Hormone Therapy for Lung Cancer Mamaroneck NY

Taking a combination form of hormone replacement therapy, which includes both estrogen and progestin, increases a woman's risk for dying from lung cancer, a new study has found. The finding stems from an analysis of data from the Women's Health Initiative trial on 16,608 postmenopausal women, aged 50 to 79, in the United States who had been randomly assigned to take either a once-daily tablet of 0.625 milligrams conjugated equine estrogen plus 2.5 mg medroxyprogesterone acetate or a placebo.

Local Companies

Westchester Medical Center
914-493-7000
Valhalla Campus
Valhalla, NY
Montefiore Medical Center
718-920-4321
111 East 210th Street
Bronx, NY
Metropolitan Hospital Center
212-423-6262
1901 First Avenue
New York, NY
Hackensack Univ Medical Center
201-996-2000
30 Prospect Avenue
Hackensack, NJ
New York-Presbyterian Hospital
212-746-5454
525 East 68th Street
New York, NY
Norwalk Hospital
203-852-2000
34 Maple Street
Norwalk, CT
Mount Vernon Hospital
914-664-8000
12 North Seventh Avenue
Mount Vernon, NY
St Francis Hospital
516-562-6000
100 Port Washington Boulevard
Roslyn, NY
Lenox Hill Hospital
212-434-2000
100 East 77th Street
New York, NY
Rockland Children'S Psych Ctr
845-359-7400
599 Convent Road
Orangeburg, NY
Data Provided by:
  

Provided By:

SATURDAY, Sept. 19 (HealthDay News) -- Taking a combination form of hormone replacement therapy, which includes both estrogen and progestin, increases a woman's risk for dying from lung cancer, a new study has found.

The finding stems from an analysis of data from the Women's Health Initiative trial on 16,608 postmenopausal women, aged 50 to 79, in the United States who had been randomly assigned to take either a once-daily tablet of 0.625 milligrams conjugated equine estrogen plus 2.5 mg medroxyprogesterone acetate or a placebo.

After eight years, 73 women taking the hormone therapy and 40 women in the placebo group had died of lung cancer. That meant, according to the researchers, that women who took the drug were 71 percent more likely to die from the disease.

The study also found that women taking the hormone therapy were 28 percent more likely to be diagnosed with lung cancer, although the study noted that the finding was not statistically significant.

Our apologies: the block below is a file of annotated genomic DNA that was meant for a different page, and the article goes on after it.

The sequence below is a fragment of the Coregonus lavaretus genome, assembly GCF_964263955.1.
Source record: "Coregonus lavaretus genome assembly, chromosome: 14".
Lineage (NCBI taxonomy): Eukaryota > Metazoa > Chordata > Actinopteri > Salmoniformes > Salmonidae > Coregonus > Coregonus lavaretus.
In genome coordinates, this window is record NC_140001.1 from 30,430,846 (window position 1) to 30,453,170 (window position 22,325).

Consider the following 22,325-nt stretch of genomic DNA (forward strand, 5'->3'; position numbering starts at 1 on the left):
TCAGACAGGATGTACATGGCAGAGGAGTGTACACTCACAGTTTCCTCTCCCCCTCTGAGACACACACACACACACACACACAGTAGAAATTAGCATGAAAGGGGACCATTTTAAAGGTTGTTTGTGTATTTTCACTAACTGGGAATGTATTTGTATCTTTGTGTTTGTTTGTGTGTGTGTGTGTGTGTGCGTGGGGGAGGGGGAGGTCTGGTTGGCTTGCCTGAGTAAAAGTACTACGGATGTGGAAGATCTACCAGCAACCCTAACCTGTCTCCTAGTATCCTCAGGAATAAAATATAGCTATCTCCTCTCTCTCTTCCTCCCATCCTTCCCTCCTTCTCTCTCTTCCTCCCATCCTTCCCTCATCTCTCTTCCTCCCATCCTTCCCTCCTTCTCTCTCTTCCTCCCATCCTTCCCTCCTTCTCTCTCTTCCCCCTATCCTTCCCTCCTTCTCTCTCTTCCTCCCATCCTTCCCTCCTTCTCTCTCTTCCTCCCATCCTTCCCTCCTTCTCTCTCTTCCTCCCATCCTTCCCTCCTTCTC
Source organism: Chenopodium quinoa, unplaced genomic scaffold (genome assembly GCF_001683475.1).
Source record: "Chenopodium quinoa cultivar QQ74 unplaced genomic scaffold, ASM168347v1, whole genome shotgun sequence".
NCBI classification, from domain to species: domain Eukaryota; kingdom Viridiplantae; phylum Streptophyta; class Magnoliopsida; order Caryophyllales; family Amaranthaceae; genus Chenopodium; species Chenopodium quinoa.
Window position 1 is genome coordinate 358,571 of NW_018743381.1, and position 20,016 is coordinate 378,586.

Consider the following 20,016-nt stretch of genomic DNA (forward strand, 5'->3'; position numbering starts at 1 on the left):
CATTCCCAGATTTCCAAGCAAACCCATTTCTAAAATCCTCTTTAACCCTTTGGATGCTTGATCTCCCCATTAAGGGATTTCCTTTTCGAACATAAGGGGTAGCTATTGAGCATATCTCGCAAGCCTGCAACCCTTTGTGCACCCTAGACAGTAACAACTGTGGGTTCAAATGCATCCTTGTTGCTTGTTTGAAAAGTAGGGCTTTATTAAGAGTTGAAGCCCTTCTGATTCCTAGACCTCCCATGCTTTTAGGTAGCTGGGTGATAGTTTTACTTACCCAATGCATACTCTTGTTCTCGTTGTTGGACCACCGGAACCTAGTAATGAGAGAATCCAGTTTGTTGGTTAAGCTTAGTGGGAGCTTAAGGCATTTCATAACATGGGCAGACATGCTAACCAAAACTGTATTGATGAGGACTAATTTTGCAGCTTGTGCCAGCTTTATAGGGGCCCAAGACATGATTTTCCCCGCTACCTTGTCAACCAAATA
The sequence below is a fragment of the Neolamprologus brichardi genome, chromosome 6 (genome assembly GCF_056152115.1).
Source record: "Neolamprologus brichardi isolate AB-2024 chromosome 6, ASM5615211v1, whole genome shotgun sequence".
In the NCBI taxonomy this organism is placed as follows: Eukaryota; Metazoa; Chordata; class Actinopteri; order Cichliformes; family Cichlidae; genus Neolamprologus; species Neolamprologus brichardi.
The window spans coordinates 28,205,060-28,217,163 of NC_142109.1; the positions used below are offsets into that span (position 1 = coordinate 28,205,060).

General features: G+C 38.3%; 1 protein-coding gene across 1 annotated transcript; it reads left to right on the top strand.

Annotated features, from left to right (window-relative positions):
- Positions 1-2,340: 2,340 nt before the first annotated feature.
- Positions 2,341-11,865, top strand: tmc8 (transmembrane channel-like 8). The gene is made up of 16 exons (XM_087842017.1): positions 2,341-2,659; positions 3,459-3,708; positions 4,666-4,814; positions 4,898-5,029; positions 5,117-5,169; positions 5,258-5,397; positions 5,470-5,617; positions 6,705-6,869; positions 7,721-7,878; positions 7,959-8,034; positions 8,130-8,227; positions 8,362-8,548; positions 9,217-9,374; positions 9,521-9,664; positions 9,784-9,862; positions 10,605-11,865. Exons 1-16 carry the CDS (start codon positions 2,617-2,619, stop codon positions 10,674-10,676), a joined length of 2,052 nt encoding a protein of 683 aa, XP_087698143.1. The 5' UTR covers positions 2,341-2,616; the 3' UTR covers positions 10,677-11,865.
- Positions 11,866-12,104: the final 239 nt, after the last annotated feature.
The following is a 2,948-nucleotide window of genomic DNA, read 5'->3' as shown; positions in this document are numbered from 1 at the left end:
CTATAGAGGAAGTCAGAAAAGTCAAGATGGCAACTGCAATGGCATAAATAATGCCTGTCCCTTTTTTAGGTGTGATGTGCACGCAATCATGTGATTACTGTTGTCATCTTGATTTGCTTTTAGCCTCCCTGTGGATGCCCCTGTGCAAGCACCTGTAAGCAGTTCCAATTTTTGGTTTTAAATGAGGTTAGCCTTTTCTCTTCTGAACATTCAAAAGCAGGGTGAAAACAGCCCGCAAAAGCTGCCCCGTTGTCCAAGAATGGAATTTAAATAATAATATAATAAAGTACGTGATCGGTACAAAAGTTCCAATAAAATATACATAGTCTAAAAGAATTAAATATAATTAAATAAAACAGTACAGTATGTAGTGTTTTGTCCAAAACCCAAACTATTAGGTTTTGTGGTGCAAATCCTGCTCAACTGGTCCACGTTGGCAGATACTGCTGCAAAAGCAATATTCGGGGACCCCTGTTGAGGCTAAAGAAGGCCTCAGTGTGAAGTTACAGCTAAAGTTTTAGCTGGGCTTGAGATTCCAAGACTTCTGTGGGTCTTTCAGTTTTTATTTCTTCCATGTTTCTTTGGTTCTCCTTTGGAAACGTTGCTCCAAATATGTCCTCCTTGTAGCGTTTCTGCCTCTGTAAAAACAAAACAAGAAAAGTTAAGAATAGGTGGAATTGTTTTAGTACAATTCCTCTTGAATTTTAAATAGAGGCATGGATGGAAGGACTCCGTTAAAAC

"Treatment with estrogen plus progestin in postmenopausal women ... increased the number of deaths from lung cancer, in particular deaths from non-small-cell lung cancer," concluded Rowan Chlebowski, of the Los Angeles Biomedical Research Institute at Harbour-UCLA Medical Center, and his colleagues.

The researchers urged that the findings "be incorporated into risk-benefit discussions with women considering combined hormone therapy, especially those with a high risk of lung cancer ... such as current smokers or long-term past smokers."

Dr. Apar Kishor Ganti, from the University of Nebraska Medical Center in Omaha, wrote in an accompanying editorial that "because the optimum safe duration of hormone-replacement therapy in terms of lung cancer survival is unclear, such therapy should probably be avoided in women at a high risk of developing lung cancer, especially those with a history of smoking."

In fact, Ganti questioned whether hormone therapy should be used at all.

"These results, along with the findings showing no protection against coronary heart disease, seriously question whether hormone-replacement therapy has any role in medicine today," he wrote. "It is difficult to presume that the benefits of routine use of such therapy for menopausal symptoms outweigh the increased risks of mortality, especially in the absence of improvement in the quality of life."

The study, which appears online and in an upcoming print issue of The Lancet, was released Sept. 19 to coincide with the European Cancer Organization meeting.

More information

The U.S. National Institute on Aging has more on hormones and menopause.

SOURCE: The Lancet, news release, Sept. 19, 2009

Copyright © 2009 ScoutNews, LLC. All rights reserved.

Read Article at HealthDay.com

Related Articles
- Head and Neck Cancer Treatment Mamaroneck NY
Incomplete and interrupted radiation treatment is a common problem among Medicare patients with head and neck cancer, a new study has found. Researchers analyzed data from 5,086 Medicare patients diagnosed with head and neck cancer between 1997 and 2003 and found that nearly 40 percent of them experienced interruptions in radiation therapy or failed to complete the course of therapy.
- Menopausal Hormone Therapy Mamaroneck NY
- Breast Cancer Treatment Mamaroneck NY
- Delayed Prostate Cancer Therapy Mamaroneck NY
- Hormone Therapy for Breast Cancer Mamaroneck NY
- Hormone Therapy for Prostate Cancer Mamaroneck NY
- Hormone Therapy for Early Prostate Cancer Mamaroneck NY
- Drug Combo Proves Powerful Against Lung Cancer Mamaroneck NY
- Hormone Therapy Mamaroneck NY